Editorial: Region can’t afford to lose sight of protecting Fairchild
The results of the Proposition 1 election indicate that the small impact of the temporary property tax increase weighed more heavily on many voters than the large economic blow that would come from Fairchild Air Force Base closing due to encroachment.
The county was hoping to raise $18 million over nine years to purchase seven mobile home parks and move residents out of the base’s “accident potential zone.” Doing so would ward off encroachment demerits during the next round of military base closings, which is expected to occur in 2015 or 2017.
“They just couldn’t afford it,” said Airway Heights Mayor Patrick Rushing of lower-income voters near the base. This was apparently a key consideration for many voters, but it is shortsighted.
The estimated cost would’ve been $6.30 a year, or about 50 cents a month, on a homeowner with property valued at $100,000; even less for residents in lower-value housing. By contrast, a shuttered Fairchild would cost homeowners in most county jurisdictions about $100 a year, according to county calculations. That’s based on about 6,000 people leaving and home values dropping by an estimated 7 percent due to oversupply in the market. This doesn’t include the domino effect on businesses that depend on the base’s existence.
The outcome of the vote is disappointing, but the region can’t afford to let it stand. The good news is that there were signs the electorate would be more amenable if it knew the stakes.
For one thing, it looks like the number of undervotes – meaning voters left the choice blank – will exceed the margin of victory. Spokane County Commissioner Al French says this highlights an opportunity to win more votes with a more extensive educational campaign. French said the measure succeeded in the communities where commissioners were able to explain the issue.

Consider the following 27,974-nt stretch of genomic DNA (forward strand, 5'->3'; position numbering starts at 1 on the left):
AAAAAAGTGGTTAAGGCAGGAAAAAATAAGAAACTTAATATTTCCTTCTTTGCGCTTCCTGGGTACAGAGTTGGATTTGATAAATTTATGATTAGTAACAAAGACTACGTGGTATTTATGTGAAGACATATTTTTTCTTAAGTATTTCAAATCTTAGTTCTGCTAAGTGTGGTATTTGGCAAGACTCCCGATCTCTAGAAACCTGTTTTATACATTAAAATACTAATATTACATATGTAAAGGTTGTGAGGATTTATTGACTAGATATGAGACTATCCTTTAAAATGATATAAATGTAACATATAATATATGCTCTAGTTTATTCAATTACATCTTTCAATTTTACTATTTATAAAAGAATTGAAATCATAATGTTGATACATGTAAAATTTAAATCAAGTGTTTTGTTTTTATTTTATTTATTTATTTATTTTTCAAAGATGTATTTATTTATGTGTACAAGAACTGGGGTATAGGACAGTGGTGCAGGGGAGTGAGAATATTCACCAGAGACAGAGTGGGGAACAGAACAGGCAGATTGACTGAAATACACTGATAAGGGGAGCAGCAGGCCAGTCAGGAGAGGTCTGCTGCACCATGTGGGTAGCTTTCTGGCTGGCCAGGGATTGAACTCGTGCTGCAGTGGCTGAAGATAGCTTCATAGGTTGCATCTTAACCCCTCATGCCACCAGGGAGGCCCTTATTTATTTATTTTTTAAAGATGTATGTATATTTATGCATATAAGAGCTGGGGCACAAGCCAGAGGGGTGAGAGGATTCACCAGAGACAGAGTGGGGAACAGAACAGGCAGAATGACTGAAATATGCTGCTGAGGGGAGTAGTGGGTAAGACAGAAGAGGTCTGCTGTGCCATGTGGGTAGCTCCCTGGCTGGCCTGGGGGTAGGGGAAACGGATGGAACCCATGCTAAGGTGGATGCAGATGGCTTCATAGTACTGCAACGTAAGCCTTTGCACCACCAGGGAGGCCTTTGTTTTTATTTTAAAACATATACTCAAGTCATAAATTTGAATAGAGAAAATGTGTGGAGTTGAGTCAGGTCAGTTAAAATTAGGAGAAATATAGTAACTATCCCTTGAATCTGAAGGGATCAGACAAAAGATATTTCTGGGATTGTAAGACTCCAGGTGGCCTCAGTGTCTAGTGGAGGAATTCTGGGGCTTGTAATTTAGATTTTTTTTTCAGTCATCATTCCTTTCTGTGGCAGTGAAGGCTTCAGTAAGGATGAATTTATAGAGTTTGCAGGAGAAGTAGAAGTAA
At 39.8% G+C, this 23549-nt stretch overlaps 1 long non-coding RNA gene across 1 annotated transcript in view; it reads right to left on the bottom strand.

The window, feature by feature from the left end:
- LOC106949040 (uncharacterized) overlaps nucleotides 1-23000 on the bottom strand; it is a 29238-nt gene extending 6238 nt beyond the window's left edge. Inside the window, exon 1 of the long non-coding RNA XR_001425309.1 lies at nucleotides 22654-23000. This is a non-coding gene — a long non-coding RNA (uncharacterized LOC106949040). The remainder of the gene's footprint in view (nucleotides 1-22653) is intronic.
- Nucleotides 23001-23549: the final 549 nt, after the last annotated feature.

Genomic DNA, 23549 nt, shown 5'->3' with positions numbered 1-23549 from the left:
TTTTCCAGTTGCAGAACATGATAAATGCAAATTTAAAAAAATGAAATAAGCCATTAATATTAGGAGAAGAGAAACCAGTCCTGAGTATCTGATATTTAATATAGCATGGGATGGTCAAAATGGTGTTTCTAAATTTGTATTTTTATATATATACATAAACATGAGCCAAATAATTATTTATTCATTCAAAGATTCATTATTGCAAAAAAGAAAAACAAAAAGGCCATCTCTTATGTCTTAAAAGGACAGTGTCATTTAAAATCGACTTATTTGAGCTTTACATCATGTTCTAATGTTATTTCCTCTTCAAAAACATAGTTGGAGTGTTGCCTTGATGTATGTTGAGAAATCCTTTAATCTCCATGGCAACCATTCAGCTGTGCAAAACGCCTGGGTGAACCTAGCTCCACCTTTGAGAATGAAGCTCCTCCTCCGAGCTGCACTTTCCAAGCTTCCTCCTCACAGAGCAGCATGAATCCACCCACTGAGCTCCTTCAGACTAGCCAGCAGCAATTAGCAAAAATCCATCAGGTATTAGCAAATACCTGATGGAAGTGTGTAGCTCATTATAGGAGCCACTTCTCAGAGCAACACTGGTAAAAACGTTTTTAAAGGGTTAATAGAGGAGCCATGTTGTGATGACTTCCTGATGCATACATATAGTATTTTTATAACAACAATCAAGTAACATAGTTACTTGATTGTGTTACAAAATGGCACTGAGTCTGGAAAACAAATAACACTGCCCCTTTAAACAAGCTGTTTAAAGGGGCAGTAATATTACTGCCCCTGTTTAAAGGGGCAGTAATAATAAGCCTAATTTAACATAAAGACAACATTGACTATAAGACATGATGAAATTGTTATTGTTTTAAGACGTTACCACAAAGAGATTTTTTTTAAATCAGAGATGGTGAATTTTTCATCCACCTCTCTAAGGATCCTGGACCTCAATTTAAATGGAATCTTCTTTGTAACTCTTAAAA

Spokane Valley was a notable exception. The City Council would not let Commissioner Shelley O’Quinn testify. The council declined to endorse the measure, saying in a letter that the county hadn’t explored other options. If the council had listened, it might’ve learned otherwise.
Spokane City Council did endorse the measure, with the lone dissent coming from Councilman Mike Fagan, who noted that defeat of a regional animal control tax led to an alternative solution. True. But that was a much smaller request for a project that could be, and was, scaled back.
French says the coalition of nonprofits and developers who were working on low-income housing options for displaced people is hanging together. The nonprofits plan to approach the Legislature again to ask for some help. The county will also be lobbying for funds in an account the state established to ward off base closings. Those efforts could chip away at the local burden, but voters may still need to approve some funding.
This election was a setback, but the region’s leaders must bounce back, band together and complete the critical mission of preserving Fairchild.
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